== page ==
3.3 Management of fresh blood products

The ARCBS collects fresh blood from voluntary donors for the purposes of manufacturing a variety of blood products. These products are used for the treatment of major medical conditions such as cancer; heart disease; stomach and bowel disease; liver and kidney disease; haemophilia; and to treat newborn babies and pregnant women. Donated blood is also used to help people who suffer traumatic incidents such as accidents, burns, and during or as a result of surgery. ARCBS also collects plasma, which is provided to CSL Ltd for fractionation into a variety of products to meet the needs of the health sector.

The NBA manages the relationship with the ARCBS — the sole supplier of fresh blood products in Australia — and is responsible for negotiating and managing the ARCBS Deed of Agreement. The NBA also manages a number of projects involving ARCBS, as well as providing secretariat and project management support for the National Managed Fund (NMF) and the National Blood Arrangements Schedule 4 process.

ARCBS funding and product mix

Funding to the ARCBS increased from actual funding of $327.1 million in 2006–07, to an agreed budget of $370.2 million in 2007–08 (see Table 3.4).

The ARCBS continued to be funded on a grant basis during 2007–08. However, the Australian Red Cross Society Board has indicated its support for the implementation of the output funding regime as defined under the terms of the ARCBS Deed. When implemented, this will mean that states and territories pay only for the products and services they order and receive. It is expected the output funding model will be implemented from 1 July 2008.

The growth in funding reflects increased demand and changes in the product mix for fresh blood products. Figures 3.2 and 3.3 show the changes in product mix for red blood cells and platelets over the past five years.

Table 3.4 Australian Red Cross Blood Service, annual funding commitments, 2003–08

Year Amount
($ million)
% Growth
2003–04 247.8
2004–05 277.0 11.8
2005–06 297.7 7.5
2006–07 327.1 9.9
2007–08 370.2 13.2
Total 1519.8 (average) 10.6

Figure 3.2 Product mix of red blood cells issued by the Australian Red Cross Blood Service, 2003–08

Figure 3.2 Product mix of red blood cells issued by the Australian Red Cross Blood Service, 2003–08

Figure 3.3 Product mix of platelets issued by the Australian Red Cross Blood Service, 2003–08 Figure 3.3 Product mix of platelets issued by the Australian Red Cross Blood Service, 2003–08

During 2007–08, governments made a number of decisions to give substantial further funding to ARCBS to support the ARCBS principal site developments. Funding was also used to enhance blood safety measures such as leucodepletion, universal prerelease bacterial contamination testing and the introduction of effective donor recruitment and retention measures to meet the Council of Europe’s Guide to the Preparation, Use and Quality Assurance of Blood Components (12th edition) requirements.

ARCBS business study

During the year, the NBA continued to manage the ARCBS business study, which commenced in 2006–07. The expert advisory group (EAG), established to advise the NBA General Manager on the study, met six times from 1 July 2007 to 31 January 2008. Members of the EAG included:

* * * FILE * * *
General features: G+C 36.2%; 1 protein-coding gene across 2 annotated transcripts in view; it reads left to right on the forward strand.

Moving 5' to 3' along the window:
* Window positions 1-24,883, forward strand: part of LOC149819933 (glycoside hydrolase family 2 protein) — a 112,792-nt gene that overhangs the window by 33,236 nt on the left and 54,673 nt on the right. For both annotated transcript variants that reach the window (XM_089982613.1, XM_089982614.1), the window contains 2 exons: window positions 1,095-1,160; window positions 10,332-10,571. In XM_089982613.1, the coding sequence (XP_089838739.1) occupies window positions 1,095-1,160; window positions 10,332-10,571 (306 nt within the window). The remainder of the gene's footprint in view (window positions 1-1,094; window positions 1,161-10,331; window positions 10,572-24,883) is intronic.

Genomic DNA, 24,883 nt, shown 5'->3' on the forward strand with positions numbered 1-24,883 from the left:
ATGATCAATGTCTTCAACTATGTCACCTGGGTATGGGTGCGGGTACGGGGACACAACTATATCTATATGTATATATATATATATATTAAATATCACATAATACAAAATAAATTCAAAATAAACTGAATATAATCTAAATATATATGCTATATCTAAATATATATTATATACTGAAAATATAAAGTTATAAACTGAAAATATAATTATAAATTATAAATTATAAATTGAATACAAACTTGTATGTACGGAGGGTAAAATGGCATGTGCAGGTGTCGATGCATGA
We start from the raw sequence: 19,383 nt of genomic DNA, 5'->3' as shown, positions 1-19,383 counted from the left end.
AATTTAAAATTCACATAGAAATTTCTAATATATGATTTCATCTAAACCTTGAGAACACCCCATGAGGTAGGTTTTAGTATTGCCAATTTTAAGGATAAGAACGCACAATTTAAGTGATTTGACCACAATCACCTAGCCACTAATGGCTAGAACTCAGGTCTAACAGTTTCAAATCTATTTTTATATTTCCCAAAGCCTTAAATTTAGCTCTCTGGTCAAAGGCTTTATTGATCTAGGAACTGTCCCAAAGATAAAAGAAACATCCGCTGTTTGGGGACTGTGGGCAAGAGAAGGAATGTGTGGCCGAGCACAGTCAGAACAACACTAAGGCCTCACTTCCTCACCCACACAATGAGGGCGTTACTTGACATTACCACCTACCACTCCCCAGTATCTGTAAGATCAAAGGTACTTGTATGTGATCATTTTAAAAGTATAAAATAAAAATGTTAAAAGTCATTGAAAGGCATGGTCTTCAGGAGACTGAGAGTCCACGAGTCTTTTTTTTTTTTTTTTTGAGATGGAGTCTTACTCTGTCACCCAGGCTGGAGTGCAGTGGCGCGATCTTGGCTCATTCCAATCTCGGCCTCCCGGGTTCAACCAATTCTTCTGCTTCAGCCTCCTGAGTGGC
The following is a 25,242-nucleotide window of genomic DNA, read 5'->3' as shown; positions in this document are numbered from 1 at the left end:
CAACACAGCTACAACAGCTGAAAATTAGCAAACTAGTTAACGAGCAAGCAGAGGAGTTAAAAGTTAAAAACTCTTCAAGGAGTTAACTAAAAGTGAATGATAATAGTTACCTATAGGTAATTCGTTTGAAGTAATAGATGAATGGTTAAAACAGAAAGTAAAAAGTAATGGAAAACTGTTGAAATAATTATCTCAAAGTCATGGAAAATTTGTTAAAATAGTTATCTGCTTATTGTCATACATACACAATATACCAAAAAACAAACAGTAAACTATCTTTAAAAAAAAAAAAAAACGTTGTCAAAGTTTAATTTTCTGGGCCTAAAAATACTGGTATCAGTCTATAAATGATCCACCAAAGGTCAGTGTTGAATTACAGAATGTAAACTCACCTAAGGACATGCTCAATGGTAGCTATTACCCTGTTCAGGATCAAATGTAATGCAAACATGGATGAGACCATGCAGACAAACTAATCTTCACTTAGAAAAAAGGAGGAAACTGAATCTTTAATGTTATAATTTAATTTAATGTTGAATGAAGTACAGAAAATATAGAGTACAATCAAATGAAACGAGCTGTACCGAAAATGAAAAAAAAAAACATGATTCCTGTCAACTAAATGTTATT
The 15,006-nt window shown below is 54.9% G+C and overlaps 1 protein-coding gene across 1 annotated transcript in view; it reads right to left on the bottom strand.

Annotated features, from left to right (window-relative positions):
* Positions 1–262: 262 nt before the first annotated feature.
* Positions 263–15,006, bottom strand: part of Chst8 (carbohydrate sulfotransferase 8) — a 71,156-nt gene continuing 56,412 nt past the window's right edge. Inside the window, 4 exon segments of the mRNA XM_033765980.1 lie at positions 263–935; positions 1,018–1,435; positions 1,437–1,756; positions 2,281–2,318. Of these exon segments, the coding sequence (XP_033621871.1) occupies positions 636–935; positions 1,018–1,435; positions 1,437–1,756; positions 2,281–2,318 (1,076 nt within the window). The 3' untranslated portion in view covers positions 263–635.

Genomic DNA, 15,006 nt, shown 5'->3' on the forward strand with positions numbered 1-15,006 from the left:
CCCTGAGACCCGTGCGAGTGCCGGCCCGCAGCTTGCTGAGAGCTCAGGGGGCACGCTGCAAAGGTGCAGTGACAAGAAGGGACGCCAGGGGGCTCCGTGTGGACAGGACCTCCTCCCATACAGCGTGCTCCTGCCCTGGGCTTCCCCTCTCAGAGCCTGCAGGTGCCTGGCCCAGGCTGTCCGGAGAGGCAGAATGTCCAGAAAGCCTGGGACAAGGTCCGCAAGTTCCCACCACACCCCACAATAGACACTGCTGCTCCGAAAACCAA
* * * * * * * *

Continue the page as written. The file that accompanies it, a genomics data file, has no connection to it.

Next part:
KPMG has provided business consultancy services to assist the study. The business study concluded that, based on the analysis and associated benchmarking, there were many positive aspects of ARCBS’s delivery of the blood service in Australia. The study also found that the ARCBS is striving to improve its services and management.

The business study has, however, pointed out a number of areas for improvement, including the identification of efficiency measures that have the capacity to deliver cost savings in the medium term. A number of these require up-front project funding, but will potentially achieve savings even in the short term. The ARCBS has yet to validate these savings. The NBA will actively pursue progression of these measures with ARCBS, including the identification of possible funding sources for project costs should these be required.

The report and its recommendations are to be provided to the AHMC for consideration at the AHMC July 2008 meeting.

ARCBS Deed of Agreement

During 2007–08, the NBA gave priority to a number of areas of the ARCBS’s operations to ensure that the objectives and intent of the agreement were achieved. This included a focus on ARCBS strategic, capital and business planning; and the assessment of a number of business cases for consideration by governments.

Strategic and business planning framework

The establishment and operation of the Deed framework for providing input to ARCBS’s strategic and business planning processes is not yet fully developed, although it has progressed throughout the year. Successful implementation of this important element of the Deed will ensure that governments’ priorities are clearly articulated and appropriately reflected in ARCBS operations. Priorities that governments expect to be taken into account in this planning process were detailed to ARCBS in April 2008 and include:

Horizon scanning

A core element of this strategic planning is the need for the NBA to strengthen its engagement with the ARCBS in relation to horizon scanning, research and development, and business and capital planning.

With representative membership on the ARCBS Research and Development Committee, the NBA is working with the ARCBS to restructure the research and development program and prioritise research projects. The interest of the NBA in these activities is to ensure decisions to fund particular research and development projects reflect governments priorities.

Figure 3.4 Examples of emerging theme mapping

Figure 3.4 Examples of emerging theme mapping

Australian Red Cross Blood Service: The map above illustrates examples of potential emerging themes and developments relevant to the Australian Red Cross Blood Service. The themes are mapped according to their perceived possible degree of impact over a seven year horizon. The ARCBS is continually scanning for themes and clarifying drivers of change.